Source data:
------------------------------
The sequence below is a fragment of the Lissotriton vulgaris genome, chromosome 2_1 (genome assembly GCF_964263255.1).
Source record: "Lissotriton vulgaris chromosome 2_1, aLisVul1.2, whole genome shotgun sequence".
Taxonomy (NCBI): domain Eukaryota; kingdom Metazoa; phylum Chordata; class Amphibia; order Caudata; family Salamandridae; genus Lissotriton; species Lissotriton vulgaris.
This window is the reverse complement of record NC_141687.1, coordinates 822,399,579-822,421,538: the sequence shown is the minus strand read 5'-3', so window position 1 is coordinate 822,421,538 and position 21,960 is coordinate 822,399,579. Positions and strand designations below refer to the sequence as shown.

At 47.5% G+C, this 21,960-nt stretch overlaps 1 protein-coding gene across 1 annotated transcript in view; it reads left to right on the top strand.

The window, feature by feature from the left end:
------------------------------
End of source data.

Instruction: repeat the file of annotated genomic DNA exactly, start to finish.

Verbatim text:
The sequence below is a fragment of the Lissotriton vulgaris genome, chromosome 2_1 (genome assembly GCF_964263255.1).
Source record: "Lissotriton vulgaris chromosome 2_1, aLisVul1.2, whole genome shotgun sequence".
Taxonomy (NCBI): domain Eukaryota; kingdom Metazoa; phylum Chordata; class Amphibia; order Caudata; family Salamandridae; genus Lissotriton; species Lissotriton vulgaris.
This window is the reverse complement of record NC_141687.1, coordinates 822,399,579-822,421,538: the sequence shown is the minus strand read 5'-3', so window position 1 is coordinate 822,421,538 and position 21,960 is coordinate 822,399,579. Positions and strand designations below refer to the sequence as shown.

At 47.5% G+C, this 21,960-nt stretch overlaps 1 protein-coding gene across 1 annotated transcript in view; it reads left to right on the top strand.

The window, feature by feature from the left end: